Archive for May, 2018

Tessa JowellWhatever you may think of Tony Blair you can’t fault his choice of Tessa Jowell as the Country’s first Minister for Public Health. For those of us who came into public health in the 1970’s after 18 years of unremitting attack on the welfare state, which had given many of us opportunities which had been unknown to our parents, the Labour election victory of 1997 was a heady time. For one thing we were allowed to talk about inequalities in health for what they were: a matter of serious social injustice. The mealy mouthed ‘variations’, as if an act of God, was set aside and we had a government that seemed to be serious about fairness; and Europe was no longer something to be ignored or vilified but to be embraced. The appointment of somebody who actually ‘got’ public health as the nation’s first public health minister was a revelation.

As North West Regional Director of Public Health and a member of a great team under the leadership of the new Chief Medical Officer, Sir Liam Donaldson, we found that Tessa was more than a breath of fresh air – she breathed the same air as ourselves. This was the air that went as deep as her understanding of the insights that she had imbibed from the writings and teaching of the London School of Economic’s Richard Titmuss, one of the founding fathers of the welfare state. ‘Services only for the poor are poor services’, was one such nugget and mantra to be proclaimed early, loud and often. So too was the notion that ‘there are things that government must do, things that organisations and employers must do, and things that we, as individuals, families, neighbourhoods and associations must do’. So much for the poisonous allegation of the nanny state.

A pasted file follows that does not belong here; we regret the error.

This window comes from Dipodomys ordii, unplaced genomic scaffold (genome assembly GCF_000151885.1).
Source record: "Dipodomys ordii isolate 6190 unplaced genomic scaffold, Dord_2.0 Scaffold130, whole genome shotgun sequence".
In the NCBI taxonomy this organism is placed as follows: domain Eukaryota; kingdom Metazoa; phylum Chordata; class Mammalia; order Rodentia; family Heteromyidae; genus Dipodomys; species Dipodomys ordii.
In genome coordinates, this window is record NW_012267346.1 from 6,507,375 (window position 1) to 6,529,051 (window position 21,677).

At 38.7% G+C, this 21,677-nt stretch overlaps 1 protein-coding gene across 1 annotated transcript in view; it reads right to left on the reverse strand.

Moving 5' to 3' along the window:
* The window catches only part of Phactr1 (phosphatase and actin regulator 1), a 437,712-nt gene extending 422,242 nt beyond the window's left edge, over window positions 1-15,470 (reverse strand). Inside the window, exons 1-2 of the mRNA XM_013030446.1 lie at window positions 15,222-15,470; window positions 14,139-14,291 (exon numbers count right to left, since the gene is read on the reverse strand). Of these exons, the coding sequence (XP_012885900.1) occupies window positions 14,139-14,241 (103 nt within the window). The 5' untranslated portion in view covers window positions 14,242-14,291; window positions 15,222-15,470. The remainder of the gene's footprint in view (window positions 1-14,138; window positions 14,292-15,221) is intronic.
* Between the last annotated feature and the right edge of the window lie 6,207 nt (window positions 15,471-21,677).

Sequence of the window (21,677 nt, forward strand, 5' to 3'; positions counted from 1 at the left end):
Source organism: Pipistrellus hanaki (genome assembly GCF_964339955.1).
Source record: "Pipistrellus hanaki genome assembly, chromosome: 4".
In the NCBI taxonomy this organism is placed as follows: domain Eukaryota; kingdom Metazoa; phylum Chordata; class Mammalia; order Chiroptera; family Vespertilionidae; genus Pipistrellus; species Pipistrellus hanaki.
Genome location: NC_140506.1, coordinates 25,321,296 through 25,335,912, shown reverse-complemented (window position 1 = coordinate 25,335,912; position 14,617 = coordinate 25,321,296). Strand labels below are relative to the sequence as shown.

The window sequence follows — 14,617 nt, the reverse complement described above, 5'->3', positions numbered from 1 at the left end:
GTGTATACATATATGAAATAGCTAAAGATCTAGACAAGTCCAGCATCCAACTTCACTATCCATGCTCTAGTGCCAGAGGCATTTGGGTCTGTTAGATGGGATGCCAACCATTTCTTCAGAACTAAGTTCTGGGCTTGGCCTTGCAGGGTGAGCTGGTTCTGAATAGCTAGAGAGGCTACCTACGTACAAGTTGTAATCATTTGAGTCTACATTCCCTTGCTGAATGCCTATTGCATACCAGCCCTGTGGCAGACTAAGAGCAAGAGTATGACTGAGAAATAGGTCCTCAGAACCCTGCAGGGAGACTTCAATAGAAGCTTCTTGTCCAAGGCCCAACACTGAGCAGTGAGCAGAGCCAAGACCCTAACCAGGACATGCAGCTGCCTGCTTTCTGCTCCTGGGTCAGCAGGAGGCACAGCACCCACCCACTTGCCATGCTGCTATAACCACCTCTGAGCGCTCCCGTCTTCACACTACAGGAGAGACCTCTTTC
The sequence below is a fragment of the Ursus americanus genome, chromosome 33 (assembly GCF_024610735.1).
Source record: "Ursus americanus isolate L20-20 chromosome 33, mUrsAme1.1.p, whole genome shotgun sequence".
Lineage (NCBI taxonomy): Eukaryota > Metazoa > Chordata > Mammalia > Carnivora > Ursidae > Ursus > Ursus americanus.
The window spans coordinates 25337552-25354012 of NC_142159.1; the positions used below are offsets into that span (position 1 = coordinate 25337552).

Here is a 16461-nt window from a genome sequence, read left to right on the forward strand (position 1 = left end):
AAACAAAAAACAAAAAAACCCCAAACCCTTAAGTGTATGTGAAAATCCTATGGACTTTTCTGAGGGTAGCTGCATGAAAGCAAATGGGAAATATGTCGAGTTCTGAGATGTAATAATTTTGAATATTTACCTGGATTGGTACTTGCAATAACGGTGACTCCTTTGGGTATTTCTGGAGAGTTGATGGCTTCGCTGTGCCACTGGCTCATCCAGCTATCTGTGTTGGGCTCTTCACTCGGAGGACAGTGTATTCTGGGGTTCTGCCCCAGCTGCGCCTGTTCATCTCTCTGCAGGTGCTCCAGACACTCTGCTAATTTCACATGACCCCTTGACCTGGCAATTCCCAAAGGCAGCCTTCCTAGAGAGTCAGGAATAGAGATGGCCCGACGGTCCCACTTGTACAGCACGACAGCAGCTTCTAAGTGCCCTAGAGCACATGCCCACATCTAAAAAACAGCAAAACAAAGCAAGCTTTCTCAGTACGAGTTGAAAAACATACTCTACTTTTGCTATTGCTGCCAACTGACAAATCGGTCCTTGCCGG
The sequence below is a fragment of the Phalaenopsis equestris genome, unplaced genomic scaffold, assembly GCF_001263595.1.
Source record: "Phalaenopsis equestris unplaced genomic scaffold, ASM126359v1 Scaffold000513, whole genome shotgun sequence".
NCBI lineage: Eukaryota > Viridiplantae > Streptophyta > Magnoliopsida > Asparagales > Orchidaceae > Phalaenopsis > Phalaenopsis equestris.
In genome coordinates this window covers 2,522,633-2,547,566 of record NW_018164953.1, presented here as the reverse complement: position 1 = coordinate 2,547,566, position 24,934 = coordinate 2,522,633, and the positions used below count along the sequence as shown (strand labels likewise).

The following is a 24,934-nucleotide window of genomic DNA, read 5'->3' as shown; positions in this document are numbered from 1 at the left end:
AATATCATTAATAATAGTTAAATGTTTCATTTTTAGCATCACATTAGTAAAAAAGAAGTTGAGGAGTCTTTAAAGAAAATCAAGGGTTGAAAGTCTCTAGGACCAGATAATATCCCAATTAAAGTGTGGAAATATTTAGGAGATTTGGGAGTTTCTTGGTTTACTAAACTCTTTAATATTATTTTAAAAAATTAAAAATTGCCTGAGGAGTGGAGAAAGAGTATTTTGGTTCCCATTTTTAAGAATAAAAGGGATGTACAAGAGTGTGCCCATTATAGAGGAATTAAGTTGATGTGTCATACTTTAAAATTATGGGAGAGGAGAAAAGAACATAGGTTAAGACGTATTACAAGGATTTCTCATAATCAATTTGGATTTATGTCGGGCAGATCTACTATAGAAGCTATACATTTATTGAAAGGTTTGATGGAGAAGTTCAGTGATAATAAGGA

With Sure Start, Healthy Living Centres, her embrace of a long needed strategy for teenage pregnancy, and everything she turned her hand to, Tessa demonstrated that she knew how to turn high flown rhetoric into practical action that made a difference at street and neighbourhood level . Here she demonstrated so clearly how her background as a social worker in mental health, as well as a politician, could be at the heart of public health. The Regional Directors in particular were so fortunate in being on the inside track in shaping and drafting the government’s Public Health White Paper together with Tessa and Liam. For everybody it was a labour of love, made special by the passion and personal imprint from the top. Close to my heart was the inclusion of a regional network of Public Health Observatories, based on the one we had established in Liverpool in the early 1990’s to ensure a steady flow of local and practical intelligence supporting the uniqueness of each public health community.